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Posts from the ‘Massey Hall’ Category

The Mystery of the Paper ‘Shrooms – Part II

Okay, so I finally solved the Mystery of the Paper ‘Shrooms.

As you may remember, I was dying to know the origin of these mock mushrooms that were popping up along the walkway between Massey Hall to the main part of campus (a.k.a., the Magical Forest).

Well, not long after my frustrated post, I received an e-mail from Channing Frampton, a junior media arts major at RMU, with a concentration in TV/video and a minor in theatre. According to Frampton, he and his classmates created these particular paper fungi as part of an installation art project for his humanities class taught by Barbara Burgess-Lefebvre, M.F.A., assistant professor of communications here at RMU.

The first time he saw paper mushrooms along the pathway, Frampton, like me, was curious about their origin. Once he signed up for the humanities class, he learned that this particular medium and subject was chosen because it added to the “magical wonder” of this scenic part of the RMU campus. And being that they’re made of paper, the mushrooms were a great choice for Prof. Lefebvre, who teaches her students to be environmentally conscious.

“I want my humanities students to have hands-on experiences with art – not to just learn about them,” says Lefebvre, who wanted a project that could be accomplished in one class, that didn’t require any particular artistic experience, and that they could do together. “We talk about installation art and performance art in class and then tackle the mushroom project,” she says. “Even the students who are dubious about their mushroom can see the effect that everyone’s work has together.

“My idea,” she adds, “is just to throw a piece of installation art at the campus, to make folks walking by do a double take, and really start to look at what is around them; to add something unexpected to that lovely walk between Hale and Massey.”

So there you have it. Mystery solved. And you probably thought that the paper mushrooms were put there by mischievous little gnomes who live high in the towering pines of the Magical Forest. Ha! How silly of you!

Everyone knows that the gnomes live underground.

The Mystery of the Paper ‘Shrooms

Okay, I thought I could live with the mystery and the romance of not knowing.

But I can’t take it anymore…


Two years ago, when I first came to RMU, I was walking through the Magical Forest, i.e., the scenic pathway from Massey Hall to the main part of campus, when I noticed some very large mushrooms growing at the base of one of the tall pines. Upon further inspection, I realized that these very realistic fungi were actually made of paper.

Who would make paper mushrooms? Why would they “plant” them along this secluded pathway? Would they taste good on a hamburger with Swiss? It was certainly perplexing, but not enough for me to actually do anything about it.

Then it happened again this year. Now I absolutely must know.

So in the coming days I will be launching an investigation into the Mystery of the Paper ‘Shrooms. If anyone out there knows anything about the origin or meaning of these imitation toadstools, drop me a line at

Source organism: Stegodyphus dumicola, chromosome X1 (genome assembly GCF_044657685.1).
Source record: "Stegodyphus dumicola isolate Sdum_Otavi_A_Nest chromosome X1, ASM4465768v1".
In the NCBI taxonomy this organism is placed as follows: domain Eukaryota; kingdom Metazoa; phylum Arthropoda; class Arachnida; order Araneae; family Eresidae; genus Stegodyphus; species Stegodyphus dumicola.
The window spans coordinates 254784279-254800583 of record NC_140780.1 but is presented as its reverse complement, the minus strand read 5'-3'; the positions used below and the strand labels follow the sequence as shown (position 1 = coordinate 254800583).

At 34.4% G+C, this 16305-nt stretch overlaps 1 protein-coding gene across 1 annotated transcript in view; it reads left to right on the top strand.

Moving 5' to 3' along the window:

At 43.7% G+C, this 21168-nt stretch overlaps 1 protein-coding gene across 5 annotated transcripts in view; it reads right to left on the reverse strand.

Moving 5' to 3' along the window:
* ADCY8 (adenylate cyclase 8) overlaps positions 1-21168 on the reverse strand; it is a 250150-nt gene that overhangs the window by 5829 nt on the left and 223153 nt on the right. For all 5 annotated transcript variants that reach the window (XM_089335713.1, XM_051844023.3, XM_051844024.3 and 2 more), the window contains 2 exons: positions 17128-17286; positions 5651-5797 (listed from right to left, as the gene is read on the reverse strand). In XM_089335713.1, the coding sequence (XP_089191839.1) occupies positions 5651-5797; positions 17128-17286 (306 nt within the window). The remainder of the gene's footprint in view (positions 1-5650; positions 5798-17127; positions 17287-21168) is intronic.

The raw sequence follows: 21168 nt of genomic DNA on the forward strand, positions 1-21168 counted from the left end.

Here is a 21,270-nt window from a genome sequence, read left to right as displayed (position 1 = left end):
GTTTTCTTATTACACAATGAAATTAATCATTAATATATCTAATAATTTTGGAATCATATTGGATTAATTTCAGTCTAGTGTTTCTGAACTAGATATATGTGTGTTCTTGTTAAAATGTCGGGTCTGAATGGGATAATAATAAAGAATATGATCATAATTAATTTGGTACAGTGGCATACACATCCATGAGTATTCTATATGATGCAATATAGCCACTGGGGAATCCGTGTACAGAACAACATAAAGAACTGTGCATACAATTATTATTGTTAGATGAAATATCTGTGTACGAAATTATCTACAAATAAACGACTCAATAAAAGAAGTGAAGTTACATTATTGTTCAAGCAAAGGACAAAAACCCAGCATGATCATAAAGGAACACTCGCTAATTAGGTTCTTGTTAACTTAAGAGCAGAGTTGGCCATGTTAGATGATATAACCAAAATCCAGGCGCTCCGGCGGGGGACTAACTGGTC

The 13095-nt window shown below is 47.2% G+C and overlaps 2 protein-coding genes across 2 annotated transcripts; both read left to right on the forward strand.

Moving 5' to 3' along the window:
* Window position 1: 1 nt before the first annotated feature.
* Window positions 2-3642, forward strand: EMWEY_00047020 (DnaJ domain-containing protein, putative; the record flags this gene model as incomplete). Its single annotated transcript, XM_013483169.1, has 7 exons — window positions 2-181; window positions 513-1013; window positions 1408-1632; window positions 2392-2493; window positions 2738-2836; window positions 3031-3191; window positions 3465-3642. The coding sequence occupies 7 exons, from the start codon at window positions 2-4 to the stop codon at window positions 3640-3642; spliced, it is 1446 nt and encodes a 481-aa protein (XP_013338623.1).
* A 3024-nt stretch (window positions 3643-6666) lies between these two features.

Stay tuned…

–Valentine J. Brkich

A Hawkeye View of RMU

So I was strolling along the walkway between Massey Hall and Hale Center today (a.k.a, the Magical Forest), when I heard a ruckus from above. I looked up just in time to see two hawks squabbling in the branches of a tall white pine. Maybe the one was an outsider from some rival campus, trying to move into the neighborhood uninvited. Whatever the reason, the stronger hawk prevailed and chased the other away, sending it flapping off across campus toward Nicholson. The victorious hawk let out a cry as if to say, “…and stay out!”

Just as this was happening, I heard a similar cry coming from behind me. I turned and looked high up into another tree to see three smaller hawks perched on a lofty branch. These must be her babies, I surmised. At that moment, I was quite happy that I was a man and not a mouse or a chipmunk. Surprisingly, it was the first time I’ve ever had such a thought.

As I stood far below, watching these three youngsters and their mother scan the ground for their next meal, I couldn’t help but wonder what they might be thinking, looking down at the campus from so high above…

Baby Hawk #1: Hey look…there’s that guy again.

Baby Hawk #2: Oh, yeah—the one that looks like Brooks Orpik. And look…I think he’s checkin’ us out.

Baby Hawk #3: Doesn’t he have anything better to do? HEY! Why don’t you take a picture, buddy? It’ll last longer!

Mama Hawk: That’s enough. Just ignore him and he’ll go away.

Baby Hawk #2: Hey…I bet you can’t…you know…hit him from here.

Baby Hawk #1: I bet I can!

Baby Hawk #3: Oh, I definitely want some of this action.

Mama Hawk: That’s enough! Nobody is going to be hitting anyone. Got it? Don’t forget the last time you tried to “hit” someone and almost got Pres. Dell’Omo instead.

Baby Hawk #1: Hey, what’s goin’ on over there? See all those construction vehicles?

Baby Hawk #3: They’re renovating some of the dorms and putting in some new sidewalks. It’s part of the first phase of the university’s Master Plan.

Baby Hawk #2: Master Plan? What you know about any Master Plan?

Baby Hawk #1: Yeah, you can’t even read.

Baby Hawk #3: Groundhog told me about it.

Baby Hawks #1 and #2: Oh.

Baby Hawk #1: By the way, where have all the students been lately?

Baby Hawk #3: It’s summertime, dummy. They won’t be back until orientation on August 20.

Baby Hawk #1: Oh, that’s right. I wish RMU offered classes for hawks. I always wanted to get into nursing.

Baby Hawk #3: Yeah right, and I always wanted to get my MBA. Gimmie a break.

Baby Hawk #2: Hey look…that guy’s leaving. Guess he got tired of staring at us. Let’s buzz him and give him a real scare!

Mama Hawk: Nobody’s going to buzz anyone. They don’t bother us, we don’t bother them.

Baby Hawk #1: Aw, com’on Ma!